WELL, what more can one say? It was a catastrophic result by any scale used. Not the sort of thing that Zimbabwe cricket needs at this moment. Indeed, no one dreams of this happening at any ot
When everything look-ed all patched up, and everyone was geared up to forget the past and move forward, the innings and 294-run hammering by New Zealand last week kind of disrupts the patching up of the Zimbabwe team that was made in the past two months.
Yes, the rebuilt Zimbabwe side was not the favoured team to win the first Test match against a stronger and more experienced New Zealand outfit, but even by their own standards, the horrendous display by Zimbabwe, the first time in over half-a-century that a team has been bowled out twice in a day, left a bitter taste in the mouths of supporters of local cricket, and had customary apologists of the team asking what went wrong?
But only now that question must not be an empty one. It is one question that begs an immediate answer, especially with a conviction that all players chosen to play for the Zimbabwe national cricket team comprehend the national pride at stake when representing their country, and besides, the admission by all quarters that the pre-series preparations and the match conditions and mood were conducive for the team to play.
We are tempted to look elsewhere for answers and that must be within the team itself this time round.
Clearly, the Zimbabwe players just were not psyched-up. The bowlers were constantly erratic and strayed in precision and the batsmen were dismal in their technical inadequacy that even the New Zealanders were left bemused by the little resistance on offer.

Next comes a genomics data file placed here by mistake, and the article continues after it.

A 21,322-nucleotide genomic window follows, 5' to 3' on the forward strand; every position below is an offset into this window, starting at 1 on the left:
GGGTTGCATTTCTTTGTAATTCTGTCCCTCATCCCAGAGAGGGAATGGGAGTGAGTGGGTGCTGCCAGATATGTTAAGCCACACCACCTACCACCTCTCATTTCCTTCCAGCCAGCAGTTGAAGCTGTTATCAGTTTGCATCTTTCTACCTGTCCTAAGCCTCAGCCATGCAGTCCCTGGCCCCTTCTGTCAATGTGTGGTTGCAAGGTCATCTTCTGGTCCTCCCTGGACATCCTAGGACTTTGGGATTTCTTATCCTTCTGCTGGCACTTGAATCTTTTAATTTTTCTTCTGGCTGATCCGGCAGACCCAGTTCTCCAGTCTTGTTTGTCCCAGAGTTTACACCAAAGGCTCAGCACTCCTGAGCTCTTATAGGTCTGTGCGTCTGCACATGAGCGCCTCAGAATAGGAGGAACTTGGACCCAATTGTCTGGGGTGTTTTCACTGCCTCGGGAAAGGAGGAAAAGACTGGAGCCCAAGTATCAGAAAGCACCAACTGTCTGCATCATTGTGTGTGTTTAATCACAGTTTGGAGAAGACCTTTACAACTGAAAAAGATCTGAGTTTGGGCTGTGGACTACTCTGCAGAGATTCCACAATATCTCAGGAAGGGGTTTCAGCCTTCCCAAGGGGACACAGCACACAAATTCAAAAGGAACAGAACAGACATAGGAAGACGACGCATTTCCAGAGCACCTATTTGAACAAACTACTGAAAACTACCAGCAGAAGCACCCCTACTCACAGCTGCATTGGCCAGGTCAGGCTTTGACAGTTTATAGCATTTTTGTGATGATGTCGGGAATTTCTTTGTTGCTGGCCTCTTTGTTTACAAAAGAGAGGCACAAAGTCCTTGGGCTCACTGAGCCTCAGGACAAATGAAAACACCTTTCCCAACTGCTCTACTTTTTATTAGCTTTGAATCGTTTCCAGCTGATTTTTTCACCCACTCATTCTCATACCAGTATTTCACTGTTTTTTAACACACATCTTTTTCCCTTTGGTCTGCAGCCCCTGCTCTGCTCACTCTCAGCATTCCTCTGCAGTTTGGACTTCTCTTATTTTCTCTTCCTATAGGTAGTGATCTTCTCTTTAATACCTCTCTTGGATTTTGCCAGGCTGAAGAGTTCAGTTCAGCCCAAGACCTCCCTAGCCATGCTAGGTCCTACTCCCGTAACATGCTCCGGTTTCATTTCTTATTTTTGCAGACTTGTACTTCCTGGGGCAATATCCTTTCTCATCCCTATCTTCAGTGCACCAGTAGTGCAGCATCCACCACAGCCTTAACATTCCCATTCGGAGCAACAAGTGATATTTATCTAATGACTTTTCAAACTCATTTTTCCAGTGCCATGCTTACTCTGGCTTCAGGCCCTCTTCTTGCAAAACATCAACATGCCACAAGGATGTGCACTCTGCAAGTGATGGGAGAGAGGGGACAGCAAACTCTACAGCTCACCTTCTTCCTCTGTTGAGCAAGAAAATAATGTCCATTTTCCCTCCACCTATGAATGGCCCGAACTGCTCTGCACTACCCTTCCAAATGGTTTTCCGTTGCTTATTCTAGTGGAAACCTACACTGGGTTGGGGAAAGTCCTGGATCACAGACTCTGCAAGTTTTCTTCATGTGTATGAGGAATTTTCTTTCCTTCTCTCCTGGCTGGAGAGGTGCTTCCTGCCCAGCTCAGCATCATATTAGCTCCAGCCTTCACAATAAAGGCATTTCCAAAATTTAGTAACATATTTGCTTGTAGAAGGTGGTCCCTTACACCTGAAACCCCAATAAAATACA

Before the match, New Zealand captain Stephen Fleming had stressed at the pre-match news conference how he keeps in mind the tough competition from previous Zimbabwe sides he has played against in his career. And that Fleming said this with the knowledge that Zimbabwe had not beaten the Black Caps in any previous meetings since Zimbabwe’s attainment of Test status in 1992 shows how Zimbabwe’s tradition of competitiveness is respected in the cricket world. But that has to be maintained.
The most depressing part of it was that Zimbabwe’s defeat was self-inflicted. It was suspect footwork and wrong shot selection that led to the two low scores inside a day as the batsmen failed to contain the twin threat of pace bowlers Shane Bond and James Franklin.
Conditions at Harare Sports Club were up to the occasion and Queens Sports Club is expected to be well prepared and ready too. New Zealand enjoyed the advantage of batting first at Harare Sports Club when the pitch was lively and offered good bounce which meant the ball came on to the bat much quicker. So it needed the bowlers to bowl a fuller length, and at least that has to be in the bowlers’ minds for the Bulawayo Test.
Hamilton Masakadza stood firm with 42 runs in the second innings, and could be an important player for Zimbabwe in the series. If the senior players give him support, Zimbabwe could repair the damage in the batting order badly exposed in the Harare.
Neil Ferreira, who opened the batting for Zimbabwe on his Test debut, looked promising early on, and will settle down if he manages to get runs in the second match.
Pace bowler Andy Blignaut, who sat out the first Test, may be fit for Bulawayo, a boost for the bowling attack that had Heath Streak as the only experienced bowler. The young seamers, Blessing Mahwire and Chris Mpofu, need a lot of encouragement, and will have to bowl with experience at the other end.
Zimbabwe need to rise from the deck and take to the field again.